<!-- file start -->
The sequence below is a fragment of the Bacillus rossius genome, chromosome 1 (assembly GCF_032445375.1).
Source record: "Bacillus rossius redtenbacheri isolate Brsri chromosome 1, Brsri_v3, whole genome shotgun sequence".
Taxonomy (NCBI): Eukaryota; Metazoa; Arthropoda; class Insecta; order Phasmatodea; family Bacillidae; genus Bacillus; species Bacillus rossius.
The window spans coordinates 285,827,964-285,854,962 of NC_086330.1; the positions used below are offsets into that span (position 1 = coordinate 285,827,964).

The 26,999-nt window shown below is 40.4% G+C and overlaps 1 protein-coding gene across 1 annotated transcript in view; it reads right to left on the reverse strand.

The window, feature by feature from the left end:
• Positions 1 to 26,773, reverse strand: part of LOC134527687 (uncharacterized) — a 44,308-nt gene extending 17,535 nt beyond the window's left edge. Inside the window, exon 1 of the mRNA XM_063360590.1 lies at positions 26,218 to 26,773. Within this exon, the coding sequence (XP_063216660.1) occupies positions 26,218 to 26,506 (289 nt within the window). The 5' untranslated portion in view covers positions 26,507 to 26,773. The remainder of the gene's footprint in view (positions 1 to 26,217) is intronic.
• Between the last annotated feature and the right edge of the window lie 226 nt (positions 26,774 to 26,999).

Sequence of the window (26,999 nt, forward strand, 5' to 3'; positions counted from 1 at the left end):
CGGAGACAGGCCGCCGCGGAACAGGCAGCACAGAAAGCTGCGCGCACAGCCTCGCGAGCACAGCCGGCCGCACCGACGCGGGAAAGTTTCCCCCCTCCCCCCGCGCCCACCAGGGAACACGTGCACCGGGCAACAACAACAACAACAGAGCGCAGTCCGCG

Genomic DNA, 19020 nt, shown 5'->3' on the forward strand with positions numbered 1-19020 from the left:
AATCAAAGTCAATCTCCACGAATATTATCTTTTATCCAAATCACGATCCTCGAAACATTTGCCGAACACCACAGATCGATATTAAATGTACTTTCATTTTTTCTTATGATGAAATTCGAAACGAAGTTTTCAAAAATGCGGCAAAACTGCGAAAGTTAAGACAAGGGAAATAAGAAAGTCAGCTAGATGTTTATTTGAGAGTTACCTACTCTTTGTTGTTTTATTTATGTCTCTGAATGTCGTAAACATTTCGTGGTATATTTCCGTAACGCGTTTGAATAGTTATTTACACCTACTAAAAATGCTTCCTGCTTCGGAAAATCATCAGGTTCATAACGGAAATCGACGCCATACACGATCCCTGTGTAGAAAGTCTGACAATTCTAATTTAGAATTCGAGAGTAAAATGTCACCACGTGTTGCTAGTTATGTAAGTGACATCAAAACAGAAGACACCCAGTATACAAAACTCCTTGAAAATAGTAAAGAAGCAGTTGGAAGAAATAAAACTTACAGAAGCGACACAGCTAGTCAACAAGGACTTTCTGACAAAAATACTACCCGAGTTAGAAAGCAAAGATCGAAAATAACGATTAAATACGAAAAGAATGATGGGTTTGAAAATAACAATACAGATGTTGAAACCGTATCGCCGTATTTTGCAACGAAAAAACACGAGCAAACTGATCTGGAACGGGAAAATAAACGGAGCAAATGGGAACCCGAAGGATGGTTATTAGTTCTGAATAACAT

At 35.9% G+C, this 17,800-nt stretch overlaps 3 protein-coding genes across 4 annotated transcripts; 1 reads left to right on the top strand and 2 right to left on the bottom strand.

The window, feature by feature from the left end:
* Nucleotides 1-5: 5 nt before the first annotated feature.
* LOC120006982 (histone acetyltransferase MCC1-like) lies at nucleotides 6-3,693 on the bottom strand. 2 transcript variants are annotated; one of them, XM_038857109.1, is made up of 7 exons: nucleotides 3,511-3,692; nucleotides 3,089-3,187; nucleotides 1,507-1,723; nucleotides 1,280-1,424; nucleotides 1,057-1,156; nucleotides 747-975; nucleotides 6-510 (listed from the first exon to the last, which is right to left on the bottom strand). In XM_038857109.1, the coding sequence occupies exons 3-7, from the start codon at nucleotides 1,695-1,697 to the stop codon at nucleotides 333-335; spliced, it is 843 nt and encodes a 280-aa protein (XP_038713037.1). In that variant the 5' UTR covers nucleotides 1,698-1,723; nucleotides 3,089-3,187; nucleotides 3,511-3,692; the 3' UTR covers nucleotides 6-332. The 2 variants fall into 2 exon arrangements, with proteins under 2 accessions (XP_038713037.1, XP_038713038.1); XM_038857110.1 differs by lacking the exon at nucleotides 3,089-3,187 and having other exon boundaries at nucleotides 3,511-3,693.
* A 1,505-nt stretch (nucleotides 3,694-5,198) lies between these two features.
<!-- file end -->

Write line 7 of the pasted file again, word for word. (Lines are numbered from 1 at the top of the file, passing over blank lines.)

• Positions 1 to 26,773, reverse strand: part of LOC134527687 (uncharacterized) — a 44,308-nt gene extending 17,535 nt beyond the window's left edge. Inside the window, exon 1 of the mRNA XM_063360590.1 lies at positions 26,218 to 26,773. Within this exon, the coding sequence (XP_063216660.1) occupies positions 26,218 to 26,506 (289 nt within the window). The 5' untranslated portion in view covers positions 26,507 to 26,773. The remainder of the gene's footprint in view (positions 1 to 26,217) is intronic.